The first installation in “The Essentials of Spend Visualization” describes a design-based approach for developing a spend data visualization. Data visualizations ease a viewer’s understanding of information contained in a given dataset. In many instances visualizing data can be a much more effective means of presenting information than a summary report. The human brain is exceptionally adept at recognizing patterns, thus making visual representations of information preferable to text.

Some visualizations are designed to make a point or emphasize a particular piece of information. Other visualizations are designed to present data in such a way that empowers the viewer to identify what pieces of information are important. Visualizations for business intelligence must always fall in to the latter category. It is essential that the visuals used by procurement professionals to inform their decision making processes are as unbiased as possible. The challenge lies there: how does an engineer design the optimal tool to help end users uncover information that will be most important to them?

In any given procurement team, well-visualized spend data can provide procurement strategists and spend managers invaluable insights. The design of spend visualizations should be born from the following line of questions: who is viewing this visualization, how do they intend to use it, and what questions do these end users have about it? Spend visuals should not in and of themselves be answers to questions, but should instead be tools that allow procurement professionals to answer the questions that they have. As such, every data visualization should be designed from the "what does the end-viewer need?" perspective.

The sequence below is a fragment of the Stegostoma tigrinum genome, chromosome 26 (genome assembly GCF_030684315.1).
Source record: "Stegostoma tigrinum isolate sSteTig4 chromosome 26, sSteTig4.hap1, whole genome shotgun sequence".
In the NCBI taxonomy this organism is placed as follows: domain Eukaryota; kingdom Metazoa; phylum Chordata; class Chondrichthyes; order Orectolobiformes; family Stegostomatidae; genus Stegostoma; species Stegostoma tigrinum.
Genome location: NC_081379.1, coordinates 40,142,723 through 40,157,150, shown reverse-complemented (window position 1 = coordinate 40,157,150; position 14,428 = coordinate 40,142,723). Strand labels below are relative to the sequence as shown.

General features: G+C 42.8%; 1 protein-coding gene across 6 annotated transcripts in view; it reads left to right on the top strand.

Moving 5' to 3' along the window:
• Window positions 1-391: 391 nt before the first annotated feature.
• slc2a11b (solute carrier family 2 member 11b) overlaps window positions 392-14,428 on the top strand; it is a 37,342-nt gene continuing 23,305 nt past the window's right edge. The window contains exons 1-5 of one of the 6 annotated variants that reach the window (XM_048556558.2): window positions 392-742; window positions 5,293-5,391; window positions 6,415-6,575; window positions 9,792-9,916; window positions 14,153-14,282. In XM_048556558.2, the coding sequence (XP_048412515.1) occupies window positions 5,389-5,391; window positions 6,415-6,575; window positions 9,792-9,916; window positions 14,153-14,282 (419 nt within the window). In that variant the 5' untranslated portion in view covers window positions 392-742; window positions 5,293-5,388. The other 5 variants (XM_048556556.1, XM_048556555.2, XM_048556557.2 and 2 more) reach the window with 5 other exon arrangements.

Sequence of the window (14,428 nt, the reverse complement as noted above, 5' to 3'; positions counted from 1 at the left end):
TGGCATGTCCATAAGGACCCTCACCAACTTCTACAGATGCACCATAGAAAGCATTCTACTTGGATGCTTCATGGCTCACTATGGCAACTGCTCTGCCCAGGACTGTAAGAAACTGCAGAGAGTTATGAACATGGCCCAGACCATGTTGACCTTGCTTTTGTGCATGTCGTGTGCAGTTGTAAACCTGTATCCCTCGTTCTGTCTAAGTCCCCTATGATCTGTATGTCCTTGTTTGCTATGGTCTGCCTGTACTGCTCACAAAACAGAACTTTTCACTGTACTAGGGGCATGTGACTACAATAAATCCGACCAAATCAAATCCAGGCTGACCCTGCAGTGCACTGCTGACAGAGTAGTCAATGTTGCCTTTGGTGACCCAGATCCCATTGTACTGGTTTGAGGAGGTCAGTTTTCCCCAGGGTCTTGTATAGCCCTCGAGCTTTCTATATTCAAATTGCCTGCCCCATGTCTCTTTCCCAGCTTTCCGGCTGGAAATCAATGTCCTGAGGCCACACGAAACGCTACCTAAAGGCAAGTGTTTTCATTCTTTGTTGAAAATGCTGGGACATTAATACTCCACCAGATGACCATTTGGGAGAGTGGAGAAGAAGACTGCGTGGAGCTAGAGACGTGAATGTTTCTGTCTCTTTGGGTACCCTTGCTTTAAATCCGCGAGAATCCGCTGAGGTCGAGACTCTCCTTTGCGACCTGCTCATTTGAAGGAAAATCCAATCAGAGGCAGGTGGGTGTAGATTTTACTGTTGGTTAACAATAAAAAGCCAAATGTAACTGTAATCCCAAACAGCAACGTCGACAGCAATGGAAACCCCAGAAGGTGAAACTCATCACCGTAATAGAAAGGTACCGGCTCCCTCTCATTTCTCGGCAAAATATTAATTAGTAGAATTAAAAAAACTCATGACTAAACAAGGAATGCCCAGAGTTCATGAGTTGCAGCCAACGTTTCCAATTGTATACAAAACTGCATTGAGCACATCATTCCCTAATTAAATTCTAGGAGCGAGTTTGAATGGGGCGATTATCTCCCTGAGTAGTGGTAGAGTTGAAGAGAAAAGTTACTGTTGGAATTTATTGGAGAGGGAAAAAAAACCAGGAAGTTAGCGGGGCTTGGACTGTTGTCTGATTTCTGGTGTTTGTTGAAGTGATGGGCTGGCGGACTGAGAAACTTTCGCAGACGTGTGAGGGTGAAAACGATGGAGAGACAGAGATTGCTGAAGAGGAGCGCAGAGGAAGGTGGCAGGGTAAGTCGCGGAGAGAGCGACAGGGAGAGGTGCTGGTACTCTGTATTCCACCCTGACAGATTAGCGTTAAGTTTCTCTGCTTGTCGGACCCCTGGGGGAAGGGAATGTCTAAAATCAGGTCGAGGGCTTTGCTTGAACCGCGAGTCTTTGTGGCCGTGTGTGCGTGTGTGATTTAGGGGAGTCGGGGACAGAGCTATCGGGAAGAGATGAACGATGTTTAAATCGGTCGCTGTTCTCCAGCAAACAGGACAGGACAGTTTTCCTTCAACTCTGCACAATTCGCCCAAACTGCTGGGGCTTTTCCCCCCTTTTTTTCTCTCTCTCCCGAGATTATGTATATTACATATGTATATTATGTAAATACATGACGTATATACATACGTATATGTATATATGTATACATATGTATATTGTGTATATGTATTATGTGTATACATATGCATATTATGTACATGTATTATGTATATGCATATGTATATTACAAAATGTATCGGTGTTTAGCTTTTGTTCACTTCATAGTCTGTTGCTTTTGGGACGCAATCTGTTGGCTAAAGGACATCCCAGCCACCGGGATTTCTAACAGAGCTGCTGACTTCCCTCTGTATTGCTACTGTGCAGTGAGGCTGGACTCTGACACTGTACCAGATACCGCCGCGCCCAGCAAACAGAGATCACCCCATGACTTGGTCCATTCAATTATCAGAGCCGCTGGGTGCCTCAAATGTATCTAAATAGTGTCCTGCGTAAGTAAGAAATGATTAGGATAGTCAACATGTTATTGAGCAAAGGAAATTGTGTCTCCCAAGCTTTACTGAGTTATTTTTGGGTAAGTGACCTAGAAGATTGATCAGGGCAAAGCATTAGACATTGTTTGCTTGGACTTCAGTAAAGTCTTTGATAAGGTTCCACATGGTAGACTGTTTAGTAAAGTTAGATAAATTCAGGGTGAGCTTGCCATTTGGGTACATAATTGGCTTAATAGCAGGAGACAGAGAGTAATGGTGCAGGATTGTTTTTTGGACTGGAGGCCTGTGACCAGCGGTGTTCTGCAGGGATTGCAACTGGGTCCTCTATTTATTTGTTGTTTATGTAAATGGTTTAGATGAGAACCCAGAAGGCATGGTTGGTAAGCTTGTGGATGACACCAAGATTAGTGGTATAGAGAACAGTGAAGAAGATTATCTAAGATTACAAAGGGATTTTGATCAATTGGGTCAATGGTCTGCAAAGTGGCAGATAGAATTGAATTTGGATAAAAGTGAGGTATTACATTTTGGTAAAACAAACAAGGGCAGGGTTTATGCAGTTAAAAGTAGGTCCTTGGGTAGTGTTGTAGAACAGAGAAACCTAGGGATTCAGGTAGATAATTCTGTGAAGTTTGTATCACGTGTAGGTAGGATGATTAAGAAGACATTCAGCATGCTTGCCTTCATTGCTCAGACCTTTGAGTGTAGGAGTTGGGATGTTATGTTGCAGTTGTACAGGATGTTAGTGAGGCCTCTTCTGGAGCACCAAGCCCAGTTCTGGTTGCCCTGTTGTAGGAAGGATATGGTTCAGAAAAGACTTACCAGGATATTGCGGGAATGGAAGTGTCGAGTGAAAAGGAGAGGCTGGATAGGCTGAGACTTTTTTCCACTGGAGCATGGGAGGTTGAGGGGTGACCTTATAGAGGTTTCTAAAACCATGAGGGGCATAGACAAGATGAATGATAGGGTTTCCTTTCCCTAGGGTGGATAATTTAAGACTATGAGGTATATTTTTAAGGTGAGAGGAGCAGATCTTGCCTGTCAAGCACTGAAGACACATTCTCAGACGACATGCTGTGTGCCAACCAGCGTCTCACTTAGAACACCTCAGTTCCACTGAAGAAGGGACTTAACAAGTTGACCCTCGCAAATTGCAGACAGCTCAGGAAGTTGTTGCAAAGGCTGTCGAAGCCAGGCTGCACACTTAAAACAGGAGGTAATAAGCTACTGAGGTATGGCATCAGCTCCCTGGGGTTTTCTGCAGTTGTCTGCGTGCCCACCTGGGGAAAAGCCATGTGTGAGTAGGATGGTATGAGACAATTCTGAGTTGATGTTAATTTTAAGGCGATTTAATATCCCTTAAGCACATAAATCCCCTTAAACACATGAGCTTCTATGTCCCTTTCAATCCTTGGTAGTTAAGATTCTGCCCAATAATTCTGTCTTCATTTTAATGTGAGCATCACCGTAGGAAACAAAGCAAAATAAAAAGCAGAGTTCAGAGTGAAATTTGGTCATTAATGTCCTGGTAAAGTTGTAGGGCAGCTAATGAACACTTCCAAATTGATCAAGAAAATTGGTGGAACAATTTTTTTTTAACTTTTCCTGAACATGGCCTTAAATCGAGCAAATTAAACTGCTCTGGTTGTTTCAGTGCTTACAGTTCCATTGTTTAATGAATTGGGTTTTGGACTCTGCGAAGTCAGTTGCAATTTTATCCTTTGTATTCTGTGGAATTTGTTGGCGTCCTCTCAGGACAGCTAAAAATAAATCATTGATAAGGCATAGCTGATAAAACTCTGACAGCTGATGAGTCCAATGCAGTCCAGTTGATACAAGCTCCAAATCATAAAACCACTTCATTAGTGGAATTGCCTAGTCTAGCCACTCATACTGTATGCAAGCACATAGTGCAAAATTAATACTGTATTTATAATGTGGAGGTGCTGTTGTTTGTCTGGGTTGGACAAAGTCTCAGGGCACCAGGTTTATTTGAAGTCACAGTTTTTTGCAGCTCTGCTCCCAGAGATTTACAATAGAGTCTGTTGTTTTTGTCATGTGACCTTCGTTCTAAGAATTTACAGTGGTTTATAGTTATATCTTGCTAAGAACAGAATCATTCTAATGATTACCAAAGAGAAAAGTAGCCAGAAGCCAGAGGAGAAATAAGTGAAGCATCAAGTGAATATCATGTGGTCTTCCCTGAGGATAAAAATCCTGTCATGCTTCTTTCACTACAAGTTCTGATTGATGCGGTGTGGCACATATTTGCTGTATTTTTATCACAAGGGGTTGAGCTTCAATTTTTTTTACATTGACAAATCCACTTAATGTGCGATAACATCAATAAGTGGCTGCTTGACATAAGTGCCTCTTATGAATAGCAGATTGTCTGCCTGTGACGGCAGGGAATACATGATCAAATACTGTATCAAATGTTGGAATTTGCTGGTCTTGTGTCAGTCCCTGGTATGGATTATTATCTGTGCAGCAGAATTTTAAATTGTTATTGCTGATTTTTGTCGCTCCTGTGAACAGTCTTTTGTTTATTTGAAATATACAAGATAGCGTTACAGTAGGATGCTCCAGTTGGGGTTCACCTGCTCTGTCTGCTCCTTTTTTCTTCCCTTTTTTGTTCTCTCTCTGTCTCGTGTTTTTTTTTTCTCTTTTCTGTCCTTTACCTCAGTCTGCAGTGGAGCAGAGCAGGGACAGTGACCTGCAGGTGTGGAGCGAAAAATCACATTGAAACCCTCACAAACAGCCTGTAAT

Spend data visualizations can come in two forms: static visuals, and interactive dashboards. While the latter may seem to always be the preferred option, the former is often a better fit for the demands of a given initiative, and usually require much less resources in their development. As a rule of thumb, static visuals are best suited for projects that are smaller, have simpler questions, and are shorter term. The need for an interactive dashboard arises when large datasets are continually utilized for developing insights. Dashboards allow a user to dig-in, interact and view data in multiple ways. A longer term project like this will require stakeholders to understand the information contained in data from a number of perspectives. Furthermore, an interactive visual allows a user to ask and answer multiple rounds of interrelated questions as they delve deeper in to their exploration of the data. It is important to emphasize again that not every projects justifies the effort required to develop these more extensive visualizations.

Every data visualization should be tailored to the business objective and execution environment of the procurement project. Here are some key questions the design engineer should have answered during this phase: What are the business objectives of the engagement? How does the visual fit in to the execution? What is the timeline of the project? Who is going to be viewing the visualization? What level of data literacy do these stakeholders have? What is the specific information that stakeholders want to have on display? The initial design phase of a spend visual’s lifecycle should not be considered complete until these questions (and others like them) are answered. Only once a holistic understanding of business requirements is achieved should the technical and aesthetic details of the visualization be fleshed out.

Up Next: The Essentials of Spend Visualization Part 2: Tips and Techniques

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Ari Markowitz

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